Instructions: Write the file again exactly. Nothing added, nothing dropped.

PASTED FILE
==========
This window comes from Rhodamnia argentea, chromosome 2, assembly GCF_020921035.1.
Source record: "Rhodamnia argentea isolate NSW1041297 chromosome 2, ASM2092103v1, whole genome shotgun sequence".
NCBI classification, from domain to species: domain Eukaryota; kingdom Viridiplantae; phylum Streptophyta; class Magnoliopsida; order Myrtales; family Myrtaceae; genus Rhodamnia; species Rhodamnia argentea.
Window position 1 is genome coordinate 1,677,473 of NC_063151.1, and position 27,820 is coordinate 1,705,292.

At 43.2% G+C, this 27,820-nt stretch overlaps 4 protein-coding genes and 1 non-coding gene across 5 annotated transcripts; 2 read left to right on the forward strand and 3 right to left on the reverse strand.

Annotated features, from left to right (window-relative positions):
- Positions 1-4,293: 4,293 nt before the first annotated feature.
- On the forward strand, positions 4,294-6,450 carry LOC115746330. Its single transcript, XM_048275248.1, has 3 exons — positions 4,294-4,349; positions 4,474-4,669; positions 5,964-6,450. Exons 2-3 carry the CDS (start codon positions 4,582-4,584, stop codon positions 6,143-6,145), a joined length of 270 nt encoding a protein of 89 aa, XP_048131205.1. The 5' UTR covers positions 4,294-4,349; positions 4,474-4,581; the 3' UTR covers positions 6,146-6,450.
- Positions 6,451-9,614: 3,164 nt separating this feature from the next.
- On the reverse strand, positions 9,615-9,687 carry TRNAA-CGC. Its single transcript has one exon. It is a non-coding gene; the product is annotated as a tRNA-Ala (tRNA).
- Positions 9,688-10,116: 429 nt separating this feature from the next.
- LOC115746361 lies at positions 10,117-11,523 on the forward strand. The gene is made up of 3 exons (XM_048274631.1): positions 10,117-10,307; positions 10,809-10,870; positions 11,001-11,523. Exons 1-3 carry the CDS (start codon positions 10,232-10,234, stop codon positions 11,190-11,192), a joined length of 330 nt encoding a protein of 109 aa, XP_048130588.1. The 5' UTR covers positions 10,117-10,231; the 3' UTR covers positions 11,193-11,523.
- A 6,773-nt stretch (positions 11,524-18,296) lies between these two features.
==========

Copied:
This window comes from Rhodamnia argentea, chromosome 2, assembly GCF_020921035.1.
Source record: "Rhodamnia argentea isolate NSW1041297 chromosome 2, ASM2092103v1, whole genome shotgun sequence".
NCBI classification, from domain to species: domain Eukaryota; kingdom Viridiplantae; phylum Streptophyta; class Magnoliopsida; order Myrtales; family Myrtaceae; genus Rhodamnia; species Rhodamnia argentea.
Window position 1 is genome coordinate 1,677,473 of NC_063151.1, and position 27,820 is coordinate 1,705,292.

At 43.2% G+C, this 27,820-nt stretch overlaps 4 protein-coding genes and 1 non-coding gene across 5 annotated transcripts; 2 read left to right on the forward strand and 3 right to left on the reverse strand.

Annotated features, from left to right (window-relative positions):
- Positions 1-4,293: 4,293 nt before the first annotated feature.
- On the forward strand, positions 4,294-6,450 carry LOC115746330. Its single transcript, XM_048275248.1, has 3 exons — positions 4,294-4,349; positions 4,474-4,669; positions 5,964-6,450. Exons 2-3 carry the CDS (start codon positions 4,582-4,584, stop codon positions 6,143-6,145), a joined length of 270 nt encoding a protein of 89 aa, XP_048131205.1. The 5' UTR covers positions 4,294-4,349; positions 4,474-4,581; the 3' UTR covers positions 6,146-6,450.
- Positions 6,451-9,614: 3,164 nt separating this feature from the next.
- On the reverse strand, positions 9,615-9,687 carry TRNAA-CGC. Its single transcript has one exon. It is a non-coding gene; the product is annotated as a tRNA-Ala (tRNA).
- Positions 9,688-10,116: 429 nt separating this feature from the next.
- LOC115746361 lies at positions 10,117-11,523 on the forward strand. The gene is made up of 3 exons (XM_048274631.1): positions 10,117-10,307; positions 10,809-10,870; positions 11,001-11,523. Exons 1-3 carry the CDS (start codon positions 10,232-10,234, stop codon positions 11,190-11,192), a joined length of 330 nt encoding a protein of 109 aa, XP_048130588.1. The 5' UTR covers positions 10,117-10,231; the 3' UTR covers positions 11,193-11,523.
- A 6,773-nt stretch (positions 11,524-18,296) lies between these two features.